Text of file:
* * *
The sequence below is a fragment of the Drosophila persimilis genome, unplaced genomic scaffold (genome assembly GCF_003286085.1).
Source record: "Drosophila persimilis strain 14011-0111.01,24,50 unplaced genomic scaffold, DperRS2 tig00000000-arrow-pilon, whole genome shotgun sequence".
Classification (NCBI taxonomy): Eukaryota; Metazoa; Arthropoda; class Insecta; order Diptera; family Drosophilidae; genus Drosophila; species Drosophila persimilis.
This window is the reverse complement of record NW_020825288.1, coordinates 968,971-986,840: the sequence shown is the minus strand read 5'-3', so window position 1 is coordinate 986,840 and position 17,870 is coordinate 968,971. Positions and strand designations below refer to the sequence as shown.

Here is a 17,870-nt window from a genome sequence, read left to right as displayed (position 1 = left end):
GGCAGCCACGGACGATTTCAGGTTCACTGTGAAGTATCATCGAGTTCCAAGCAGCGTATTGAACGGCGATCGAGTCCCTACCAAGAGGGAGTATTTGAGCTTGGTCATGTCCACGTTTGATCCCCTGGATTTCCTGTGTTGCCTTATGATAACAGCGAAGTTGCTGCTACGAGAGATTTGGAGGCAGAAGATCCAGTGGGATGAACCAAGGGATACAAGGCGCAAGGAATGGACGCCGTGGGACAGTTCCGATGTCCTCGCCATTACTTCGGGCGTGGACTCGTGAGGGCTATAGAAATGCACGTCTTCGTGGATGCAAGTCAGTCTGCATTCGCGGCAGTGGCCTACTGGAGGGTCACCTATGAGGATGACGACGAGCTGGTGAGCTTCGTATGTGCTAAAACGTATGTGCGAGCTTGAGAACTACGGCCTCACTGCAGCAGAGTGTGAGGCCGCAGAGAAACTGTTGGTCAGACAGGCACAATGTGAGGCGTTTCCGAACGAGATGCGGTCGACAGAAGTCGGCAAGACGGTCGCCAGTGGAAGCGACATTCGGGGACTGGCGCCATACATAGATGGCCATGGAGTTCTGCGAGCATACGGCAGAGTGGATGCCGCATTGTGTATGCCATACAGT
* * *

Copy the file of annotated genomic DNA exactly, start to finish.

The sequence below is a fragment of the Drosophila persimilis genome, unplaced genomic scaffold (genome assembly GCF_003286085.1).
Source record: "Drosophila persimilis strain 14011-0111.01,24,50 unplaced genomic scaffold, DperRS2 tig00000000-arrow-pilon, whole genome shotgun sequence".
Classification (NCBI taxonomy): Eukaryota; Metazoa; Arthropoda; class Insecta; order Diptera; family Drosophilidae; genus Drosophila; species Drosophila persimilis.
This window is the reverse complement of record NW_020825288.1, coordinates 968,971-986,840: the sequence shown is the minus strand read 5'-3', so window position 1 is coordinate 986,840 and position 17,870 is coordinate 968,971. Positions and strand designations below refer to the sequence as shown.

Here is a 17,870-nt window from a genome sequence, read left to right as displayed (position 1 = left end):
GGCAGCCACGGACGATTTCAGGTTCACTGTGAAGTATCATCGAGTTCCAAGCAGCGTATTGAACGGCGATCGAGTCCCTACCAAGAGGGAGTATTTGAGCTTGGTCATGTCCACGTTTGATCCCCTGGATTTCCTGTGTTGCCTTATGATAACAGCGAAGTTGCTGCTACGAGAGATTTGGAGGCAGAAGATCCAGTGGGATGAACCAAGGGATACAAGGCGCAAGGAATGGACGCCGTGGGACAGTTCCGATGTCCTCGCCATTACTTCGGGCGTGGACTCGTGAGGGCTATAGAAATGCACGTCTTCGTGGATGCAAGTCAGTCTGCATTCGCGGCAGTGGCCTACTGGAGGGTCACCTATGAGGATGACGACGAGCTGGTGAGCTTCGTATGTGCTAAAACGTATGTGCGAGCTTGAGAACTACGGCCTCACTGCAGCAGAGTGTGAGGCCGCAGAGAAACTGTTGGTCAGACAGGCACAATGTGAGGCGTTTCCGAACGAGATGCGGTCGACAGAAGTCGGCAAGACGGTCGCCAGTGGAAGCGACATTCGGGGACTGGCGCCATACATAGATGGCCATGGAGTTCTGCGAGCATACGGCAGAGTGGATGCCGCATTGTGTATGCCATACAGT